Category: RV Biz

Lemon Laws and Mag Moss

Lemon Laws and Mag Moss

Don’t learn the hard way that lemon laws can vary from state to state and not all states treat RV “lemons” the same as cars. In fact many create a very high bar for your lemon to actually qualify as one. Furthermore, lemon laws generally refer to the chassis of the motorhome and not to what some label the “the living quarters”. For the most part – it is the living quarters that house many of the issues in the motorhome. The DMV has a map with lemon laws for each state here.

For example I purchased a brand new Class B in the state of NJ but live in NY. After realizing I bought a lemon I had to determine which state to file a lemon law claim in.

Here is NY:

New York is one of the few states with lemon laws that cover both new and used vehicles.

New Cars and the Lemon Law

In order for a new car to be considered to be a lemon:

  • The defect must substantially impair the value of the vehicle.
    AND
  • You must report it within 2 years of delivery or before it passes 18,000 miles.

You may be entitled to either a replacement vehicle or a refund of your purchase price IF:

  • The dealer is unable to fix the defect after 4 attempts.
    OR
  • The vehicle has been out of service for repair or other problems for a total of 30 days.

* See additional requirements for motorhomes.

Here is NJ:

In New Jersey, the lemon law applies to only new vehicles you’ve bought or leased. You may receive protection under the law if any of the following apply to your vehicle:

  • The defect persists after 3 attempts to repair it.
  • The vehicle has been out of service for 20 days (cumulative) during the first 2 years or 24,000 miles.

If your vehicle matches the above criteria, the manufacturer may be responsible for repairing the defects under the original warranty. To ensure you’re protected, be sure to report the issues promptly.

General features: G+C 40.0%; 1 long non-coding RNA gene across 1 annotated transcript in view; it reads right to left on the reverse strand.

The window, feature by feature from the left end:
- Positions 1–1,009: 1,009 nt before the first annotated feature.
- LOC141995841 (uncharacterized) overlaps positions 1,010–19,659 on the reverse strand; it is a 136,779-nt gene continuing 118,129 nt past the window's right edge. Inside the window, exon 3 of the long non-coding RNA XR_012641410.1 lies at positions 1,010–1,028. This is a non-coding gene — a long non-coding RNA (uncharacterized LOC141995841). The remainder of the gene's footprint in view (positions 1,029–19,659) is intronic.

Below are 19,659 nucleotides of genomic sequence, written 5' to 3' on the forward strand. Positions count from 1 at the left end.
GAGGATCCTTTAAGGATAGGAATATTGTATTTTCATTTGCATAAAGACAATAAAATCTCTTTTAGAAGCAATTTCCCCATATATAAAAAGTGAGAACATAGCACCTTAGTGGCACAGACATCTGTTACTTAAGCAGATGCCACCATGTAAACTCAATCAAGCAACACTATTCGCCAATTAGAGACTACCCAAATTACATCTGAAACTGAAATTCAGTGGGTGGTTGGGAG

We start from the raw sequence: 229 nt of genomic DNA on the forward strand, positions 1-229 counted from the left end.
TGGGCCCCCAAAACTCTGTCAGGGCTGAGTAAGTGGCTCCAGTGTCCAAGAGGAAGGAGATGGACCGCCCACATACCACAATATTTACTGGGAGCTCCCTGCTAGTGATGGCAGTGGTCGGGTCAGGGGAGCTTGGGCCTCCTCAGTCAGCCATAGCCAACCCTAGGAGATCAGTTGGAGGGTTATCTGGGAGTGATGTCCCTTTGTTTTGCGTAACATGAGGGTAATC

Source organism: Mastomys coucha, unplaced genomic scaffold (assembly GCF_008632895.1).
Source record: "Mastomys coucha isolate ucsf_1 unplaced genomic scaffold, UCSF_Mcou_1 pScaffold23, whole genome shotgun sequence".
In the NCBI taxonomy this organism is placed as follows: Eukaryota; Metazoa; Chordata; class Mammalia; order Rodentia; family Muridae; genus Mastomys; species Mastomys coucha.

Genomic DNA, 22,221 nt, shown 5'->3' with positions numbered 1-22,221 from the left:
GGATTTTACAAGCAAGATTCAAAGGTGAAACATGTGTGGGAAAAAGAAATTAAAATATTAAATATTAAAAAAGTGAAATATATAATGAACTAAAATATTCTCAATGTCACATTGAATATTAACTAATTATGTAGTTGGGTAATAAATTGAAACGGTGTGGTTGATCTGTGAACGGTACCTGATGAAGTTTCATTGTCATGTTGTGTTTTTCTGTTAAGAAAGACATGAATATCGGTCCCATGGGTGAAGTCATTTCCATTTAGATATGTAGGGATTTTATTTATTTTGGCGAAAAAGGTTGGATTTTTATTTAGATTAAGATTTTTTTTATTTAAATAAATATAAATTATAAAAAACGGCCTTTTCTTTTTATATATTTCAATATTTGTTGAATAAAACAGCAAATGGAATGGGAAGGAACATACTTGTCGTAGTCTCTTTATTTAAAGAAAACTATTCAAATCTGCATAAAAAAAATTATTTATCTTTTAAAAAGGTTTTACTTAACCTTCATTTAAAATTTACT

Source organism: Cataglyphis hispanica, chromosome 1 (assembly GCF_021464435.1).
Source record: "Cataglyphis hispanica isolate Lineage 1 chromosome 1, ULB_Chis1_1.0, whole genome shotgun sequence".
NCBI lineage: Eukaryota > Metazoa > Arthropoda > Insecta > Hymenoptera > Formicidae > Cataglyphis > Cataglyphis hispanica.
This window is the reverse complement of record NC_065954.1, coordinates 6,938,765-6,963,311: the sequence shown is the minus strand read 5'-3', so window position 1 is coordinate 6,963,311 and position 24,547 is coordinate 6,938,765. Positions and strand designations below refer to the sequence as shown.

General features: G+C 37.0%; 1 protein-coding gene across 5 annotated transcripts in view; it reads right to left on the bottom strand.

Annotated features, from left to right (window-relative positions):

The Lemon Law does not cover defects caused by an accident, vandalism, abuse, or neglect. Furthermore, repairs must be done by the manufacturer, its agent, or an authorized dealer.

Keep Records

It is essential to keep on file detailed receipts of all repair attempts and a complete record of your contact with both the manufacturer and the dealer. Generally, a manufacturer’s warranty covers repairs for at least the first year following the original delivery date or the first cited miles, whichever comes first – though your particular warranty may differ, so please check. If you lease a vehicle, check your leasing contract to see who is responsible for repair bills.

* See additional requirements for motorhomes.

 

There is also a lesser known law called the Magnuson-Moss Warranty Act or “Mag Moss” for short.  The law was created to fix problems as a result of manufacturers using disclaimers on warranties in an unfair or misleading manner.

 

Satisfying the lemon law and Mag Moss requirements can become quite cumbersome and hard to achieve. For more info about please feel free to reach out. After lots of research plus conversations with numerous attorneys and distraught owners I learned a good amount – which also shaped my preference to not buy a Class B from a large motorhome manufacturer.


RV Industry Death Spiral – 8 part series

RV Industry Death Spiral – 8 part series

There is a wealth of information on the blog The RV D@ily Report with its lead writer Greg Gerber. In the Summer of 2016 he compiled an impressive 8 part series called The RV Industry Death Spiral – and the entire series in PDF can be found here. The blog post version of the 8 part series with comments – starting with the 1st post – can be found here.

Greg was interviewed about his 8 part series after a good amount of press – that interview on RVBusiness can be found here.

Greg’s 63 page editorial is a compelling read and has been reviewed by many in and around the industry. It prompted a response from many including a post from manufactured housing veteran George Allen comparing the RV industry to the MH (manufactured housing) industry and showing its many similarities. George’s response post is somewhere in the August 2016 section of his blog (for the record I am not interested in the MH industry however from a learning perspective George’s blog makes for an interesting read especially since it highlights similarities to the RV industry and because both industries are presently at a cross section involving the next generation of custom camper van and RV owners).